A grim-faced President Reagan vowed yesterday to continue the confirmation battle for Supreme Court nominee Robert H. Bork, but some administration strategists acknowledged privately that the fight seems lost.

"I don't think that it's decided yet, and I'm working my head off to make sure we don't lose it," Reagan told reporters outside the Oval Office after a day in which he had received steady doses of bad news about Bork's confirmation chances.

One administration source said, "White House officials are more pessimistic than the president. They think now that it's going to be very hard for Judge Bork, because the southern Democrats don't seem to be coming over."

Making no attempt to conceal his disappointment at the increasing number of senators who have declared opposition to Bork, Reagan said, "Frankly, I think it has become a disgraceful situation because I think the process of confirming a Supreme Court nominee has been reduced to a political, partisan struggle."

One official familiar with the president's thinking said Reagan is not convinced that Bork's nomination should be withdrawn. He said the president would not decide on his next step until he meets today with senators listed as undecided by the White House.

William L. Ball III, chief White House legislative liaison, told reporters that his count showed 42 senators against Bork, 40 for him and 18 undecided.

Privately, however, administration officials conceded that, even by that count, the White House would have great difficulty winning enough of the undecideds to gain confirmation.

"It is certainly uphill, and the slope has gotten steeper today," a White House official said. "But it's still climbable, and the president has put on his mountain gear."

Until yesterday, administration officials maintained that Reagan had no "backup strategy" for Bork and would insist on an up-or-down vote. They said any suggestion that a replacement was even being discussed would be seen as admission of defeat.

Now, some of these officials say political realism requires that Reagan be prepared for defeat or withdrawal. In that case, they say, he should be ready to submit a new nominee almost immediately.

"Some of the Republican senators see that and some members of the White House staff see that, but Reagan isn't there yet," one administration source said.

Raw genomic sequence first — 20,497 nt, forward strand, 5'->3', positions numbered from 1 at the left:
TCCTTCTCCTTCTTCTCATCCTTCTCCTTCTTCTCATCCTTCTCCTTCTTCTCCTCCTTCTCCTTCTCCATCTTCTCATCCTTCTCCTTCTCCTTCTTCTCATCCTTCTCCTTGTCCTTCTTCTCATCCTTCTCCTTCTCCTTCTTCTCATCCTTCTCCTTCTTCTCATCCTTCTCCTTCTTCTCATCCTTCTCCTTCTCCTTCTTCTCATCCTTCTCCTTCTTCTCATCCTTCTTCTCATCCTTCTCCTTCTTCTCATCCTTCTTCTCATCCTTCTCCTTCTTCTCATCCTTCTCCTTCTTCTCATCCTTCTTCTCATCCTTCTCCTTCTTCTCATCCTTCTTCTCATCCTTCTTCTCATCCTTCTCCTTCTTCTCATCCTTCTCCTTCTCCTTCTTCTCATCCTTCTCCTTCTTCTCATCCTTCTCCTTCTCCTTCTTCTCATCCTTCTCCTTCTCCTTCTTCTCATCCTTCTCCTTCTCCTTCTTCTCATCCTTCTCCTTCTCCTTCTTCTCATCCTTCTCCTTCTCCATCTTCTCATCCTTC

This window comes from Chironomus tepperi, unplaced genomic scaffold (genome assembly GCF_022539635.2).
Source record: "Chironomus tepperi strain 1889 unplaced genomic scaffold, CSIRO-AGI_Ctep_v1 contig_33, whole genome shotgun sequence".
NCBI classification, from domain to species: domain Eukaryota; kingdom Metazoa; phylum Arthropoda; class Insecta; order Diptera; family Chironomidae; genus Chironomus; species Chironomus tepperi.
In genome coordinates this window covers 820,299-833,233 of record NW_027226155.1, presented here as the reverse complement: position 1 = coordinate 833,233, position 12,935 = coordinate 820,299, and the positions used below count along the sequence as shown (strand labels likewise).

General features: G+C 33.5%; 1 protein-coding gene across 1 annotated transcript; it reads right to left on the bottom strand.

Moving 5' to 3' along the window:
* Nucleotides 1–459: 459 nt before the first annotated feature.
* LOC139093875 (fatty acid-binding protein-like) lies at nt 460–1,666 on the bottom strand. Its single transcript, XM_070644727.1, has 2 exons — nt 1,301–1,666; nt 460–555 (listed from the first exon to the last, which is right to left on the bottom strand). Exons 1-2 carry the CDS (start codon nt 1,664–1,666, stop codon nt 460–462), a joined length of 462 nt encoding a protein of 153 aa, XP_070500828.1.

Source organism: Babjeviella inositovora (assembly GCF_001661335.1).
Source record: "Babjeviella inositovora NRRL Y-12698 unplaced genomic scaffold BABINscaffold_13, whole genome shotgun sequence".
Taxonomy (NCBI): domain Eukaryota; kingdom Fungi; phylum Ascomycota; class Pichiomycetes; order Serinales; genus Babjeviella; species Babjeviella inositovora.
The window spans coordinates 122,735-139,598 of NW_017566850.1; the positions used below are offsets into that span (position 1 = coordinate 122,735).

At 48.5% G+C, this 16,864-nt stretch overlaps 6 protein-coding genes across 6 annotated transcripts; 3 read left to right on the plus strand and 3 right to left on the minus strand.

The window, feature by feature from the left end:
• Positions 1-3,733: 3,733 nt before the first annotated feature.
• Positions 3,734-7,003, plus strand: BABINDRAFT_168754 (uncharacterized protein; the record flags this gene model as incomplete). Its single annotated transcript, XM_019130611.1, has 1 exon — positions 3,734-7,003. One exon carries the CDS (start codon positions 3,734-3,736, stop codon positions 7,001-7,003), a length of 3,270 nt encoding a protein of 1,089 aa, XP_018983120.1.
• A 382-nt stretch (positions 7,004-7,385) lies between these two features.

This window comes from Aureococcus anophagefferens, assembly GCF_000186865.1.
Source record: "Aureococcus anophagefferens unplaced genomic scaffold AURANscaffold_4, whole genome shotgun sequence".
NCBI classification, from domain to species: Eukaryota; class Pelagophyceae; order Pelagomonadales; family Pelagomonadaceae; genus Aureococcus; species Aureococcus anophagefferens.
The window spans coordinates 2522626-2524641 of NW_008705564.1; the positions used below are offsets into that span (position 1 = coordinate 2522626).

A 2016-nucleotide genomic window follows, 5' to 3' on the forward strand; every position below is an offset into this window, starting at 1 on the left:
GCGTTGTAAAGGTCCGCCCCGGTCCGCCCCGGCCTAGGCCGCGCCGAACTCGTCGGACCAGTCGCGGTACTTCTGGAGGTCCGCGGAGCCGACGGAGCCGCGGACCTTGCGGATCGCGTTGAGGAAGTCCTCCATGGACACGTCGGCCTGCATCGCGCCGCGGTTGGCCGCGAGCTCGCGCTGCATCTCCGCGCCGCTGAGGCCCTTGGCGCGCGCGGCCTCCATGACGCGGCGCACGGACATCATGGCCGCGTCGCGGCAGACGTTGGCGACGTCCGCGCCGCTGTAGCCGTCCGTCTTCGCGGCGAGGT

Bork met for 20 minutes with Reagan yesterday and longer with other White House officials. Sources said the question of withdrawal was not discussed, and Reagan said in his appearance with reporters that he "hadn't even thought" of compiling alternative names.

The name most frequently mentioned as a prospective nominee if Bork withdraws is Patrick E. Higginbotham, 48, an Alabama native and graduate of the University of Alabama Law School. He was named by President Gerald R. Ford as a federal trial judge in Dallas in 1976 and promoted to the 5th U.S. Circuit Court of Appeals by Reagan in 1982.

Sources said Higginbotham, described in the Almanac of the American Judiciary as "moderately conservative," was on the administration's short list when Bork was chosen.

He is considered more liberal than Bork on such issues as abortion rights, access to courts and constitutional interpretation and is believed more likely to attract southern Democratic votes eluding the administration in the Bork fight.

As momentum built against Bork in Congress, Reagan met with about a dozen major corporate executives supporting the nomination and asked them to call undecided senators to press for Bork.

"Bork deserved to be confirmed. That was his message," David Roderick, chairman and chief executive officer of USX, said of the president.

Staff writers Ruth Marcus and Dale Russakoff contributed to this report.